Chances are that this year won’t follow the typical autumn selling trends, as Surrey Life property expert Simon English goes on to explain here…..

Traditionally, autumn is one of the best times of year to put your home on the market. The garden chairs are tidied away in the shed, the children are back at school and you, meanwhile, can look forward to celebrating the New Year in front of a brand-new hearth. This year, however, is likely to prove an exception to the rule as a number of conflicting trends are affecting the market. Statistics show that only 2.6 million people will have moved since the credit crunch. This build-up of demand, coupled with low interest rates, would normally move the market forwards. Confidence is low, however, as mortgage lending is in short supply and capital growth has slowed to a snail’s pace. These factors combine to create a sluggish market and London alone is bucking the trend. Fortunately, Surrey, which sits in the A3 wealth corridor, is benefiting from an uplift on the back of London’s continued growth, and overall the county is outperforming the market, with prices projected to rise by up to 28 per cent over the next five years.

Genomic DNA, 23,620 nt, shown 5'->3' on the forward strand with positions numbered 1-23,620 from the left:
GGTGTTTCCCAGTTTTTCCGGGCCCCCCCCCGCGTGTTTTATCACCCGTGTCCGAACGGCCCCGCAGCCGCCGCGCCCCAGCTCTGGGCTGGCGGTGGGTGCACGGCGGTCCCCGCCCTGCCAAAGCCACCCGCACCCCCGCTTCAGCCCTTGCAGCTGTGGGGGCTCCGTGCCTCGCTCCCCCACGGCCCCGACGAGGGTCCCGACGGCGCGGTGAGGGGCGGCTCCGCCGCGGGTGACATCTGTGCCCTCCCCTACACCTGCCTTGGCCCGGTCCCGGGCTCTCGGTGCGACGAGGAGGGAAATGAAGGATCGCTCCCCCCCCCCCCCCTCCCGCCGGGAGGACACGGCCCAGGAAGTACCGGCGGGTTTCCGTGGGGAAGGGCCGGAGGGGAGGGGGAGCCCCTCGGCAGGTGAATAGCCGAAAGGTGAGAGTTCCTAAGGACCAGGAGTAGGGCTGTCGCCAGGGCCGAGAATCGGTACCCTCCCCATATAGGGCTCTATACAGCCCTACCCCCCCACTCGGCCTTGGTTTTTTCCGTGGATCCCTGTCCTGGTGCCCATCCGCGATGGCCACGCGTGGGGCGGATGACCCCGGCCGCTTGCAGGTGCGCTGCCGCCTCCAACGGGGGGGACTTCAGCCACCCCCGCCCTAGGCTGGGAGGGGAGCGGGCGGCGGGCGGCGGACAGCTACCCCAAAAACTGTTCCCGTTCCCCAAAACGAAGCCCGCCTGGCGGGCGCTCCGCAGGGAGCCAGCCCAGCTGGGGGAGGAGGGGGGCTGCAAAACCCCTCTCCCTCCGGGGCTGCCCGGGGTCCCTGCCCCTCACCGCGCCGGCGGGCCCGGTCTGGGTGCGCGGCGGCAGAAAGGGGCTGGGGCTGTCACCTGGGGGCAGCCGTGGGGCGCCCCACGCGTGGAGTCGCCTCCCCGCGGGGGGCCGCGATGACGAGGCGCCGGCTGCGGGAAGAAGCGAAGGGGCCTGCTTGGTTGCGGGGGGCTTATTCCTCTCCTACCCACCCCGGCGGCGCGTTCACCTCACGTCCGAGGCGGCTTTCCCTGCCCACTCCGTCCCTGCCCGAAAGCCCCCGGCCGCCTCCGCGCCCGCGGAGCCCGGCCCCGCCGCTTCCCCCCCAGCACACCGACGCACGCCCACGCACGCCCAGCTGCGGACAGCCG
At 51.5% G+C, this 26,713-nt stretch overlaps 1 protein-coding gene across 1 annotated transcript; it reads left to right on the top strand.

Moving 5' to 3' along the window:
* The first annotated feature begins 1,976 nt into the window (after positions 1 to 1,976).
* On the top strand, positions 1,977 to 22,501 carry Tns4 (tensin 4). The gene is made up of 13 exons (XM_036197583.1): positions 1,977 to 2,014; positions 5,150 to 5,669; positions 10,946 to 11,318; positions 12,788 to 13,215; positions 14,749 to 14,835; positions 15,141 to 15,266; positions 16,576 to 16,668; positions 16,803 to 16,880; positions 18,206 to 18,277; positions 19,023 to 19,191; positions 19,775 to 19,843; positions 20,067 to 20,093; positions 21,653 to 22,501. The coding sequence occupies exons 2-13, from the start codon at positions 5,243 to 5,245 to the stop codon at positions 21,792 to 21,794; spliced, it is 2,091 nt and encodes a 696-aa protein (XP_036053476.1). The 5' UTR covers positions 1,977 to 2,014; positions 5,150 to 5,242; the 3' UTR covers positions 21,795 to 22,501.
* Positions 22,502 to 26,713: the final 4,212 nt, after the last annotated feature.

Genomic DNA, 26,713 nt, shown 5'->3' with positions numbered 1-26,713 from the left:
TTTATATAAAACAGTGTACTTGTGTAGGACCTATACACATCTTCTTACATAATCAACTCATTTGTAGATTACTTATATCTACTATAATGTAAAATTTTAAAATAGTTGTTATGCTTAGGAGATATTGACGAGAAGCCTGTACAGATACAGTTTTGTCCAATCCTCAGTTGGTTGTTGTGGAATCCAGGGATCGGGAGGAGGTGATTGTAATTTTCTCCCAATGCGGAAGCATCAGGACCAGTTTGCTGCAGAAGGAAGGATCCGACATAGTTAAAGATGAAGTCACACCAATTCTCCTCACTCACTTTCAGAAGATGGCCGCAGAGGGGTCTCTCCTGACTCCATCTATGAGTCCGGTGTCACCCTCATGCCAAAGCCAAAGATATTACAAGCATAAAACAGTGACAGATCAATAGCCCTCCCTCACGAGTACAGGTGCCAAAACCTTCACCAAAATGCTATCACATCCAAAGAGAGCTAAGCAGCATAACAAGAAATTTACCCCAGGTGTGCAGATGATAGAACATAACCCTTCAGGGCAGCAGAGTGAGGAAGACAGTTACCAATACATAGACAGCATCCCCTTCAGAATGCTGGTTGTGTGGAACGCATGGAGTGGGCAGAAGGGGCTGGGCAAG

So, is this September the right time to move? If you are a London homeowner looking for better value for

money, the answer is probably yes. Suburban family homes are still rising in price, which makes what Surrey has to offer look very attractive. For example, a 2,000 sq ft fourbedroom home costing £1.3 million in south west London can still be found in Guildford for around £900,000. Unfortunately, the picture looks different for first-time buyers, and secondsteppers. Interest-only mortgages are  increasingly rare and deposits are rising. Today, a homebuyer earning £32,000 will need a deposit of around £26,000 – a large slice of annual income. It’s not surprising, therefore, that the under 35s own less than five per cent of the UK’s property equity.

A silver lining

The silver lining in this particular cloud is that this could be a good time to invest in a rental property.

UK rentals have increased by over one million since 2005 and, although capital growth may not be what it was, rental income is still strong as people step off the housing ladder, at least for the time being.

Also, if you’re selling, your home stands a strong chance of getting noticed as fewer properties are currently coming to the market. Another plus is the fact that cash buyers have increased to 36 per cent.

This means less reliance on the quixotic mortgage market and it is likely that it will be the cash buyers who will eventually lead a return to growth. In summary, although the selling cycle is taking longer and it is harder to find the right property, September could still be a good time to buy. We don’t know how much longer we’ll be cushioned by low interest rates and, if you’re patient and are in a good position to move, you could buy at a better price than this time last year.

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